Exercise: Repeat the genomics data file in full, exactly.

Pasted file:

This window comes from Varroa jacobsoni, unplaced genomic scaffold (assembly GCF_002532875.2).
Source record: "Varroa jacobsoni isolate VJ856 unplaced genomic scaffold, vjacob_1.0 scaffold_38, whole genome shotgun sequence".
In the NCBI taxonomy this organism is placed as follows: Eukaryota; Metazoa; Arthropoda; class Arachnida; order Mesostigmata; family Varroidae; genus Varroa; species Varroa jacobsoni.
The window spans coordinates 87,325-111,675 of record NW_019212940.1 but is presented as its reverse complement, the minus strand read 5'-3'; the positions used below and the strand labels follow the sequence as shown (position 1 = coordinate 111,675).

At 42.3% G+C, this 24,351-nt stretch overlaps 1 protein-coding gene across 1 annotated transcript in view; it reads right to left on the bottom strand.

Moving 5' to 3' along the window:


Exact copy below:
This window comes from Varroa jacobsoni, unplaced genomic scaffold (assembly GCF_002532875.2).
Source record: "Varroa jacobsoni isolate VJ856 unplaced genomic scaffold, vjacob_1.0 scaffold_38, whole genome shotgun sequence".
In the NCBI taxonomy this organism is placed as follows: Eukaryota; Metazoa; Arthropoda; class Arachnida; order Mesostigmata; family Varroidae; genus Varroa; species Varroa jacobsoni.
The window spans coordinates 87,325-111,675 of record NW_019212940.1 but is presented as its reverse complement, the minus strand read 5'-3'; the positions used below and the strand labels follow the sequence as shown (position 1 = coordinate 111,675).

At 42.3% G+C, this 24,351-nt stretch overlaps 1 protein-coding gene across 1 annotated transcript in view; it reads right to left on the bottom strand.

Moving 5' to 3' along the window: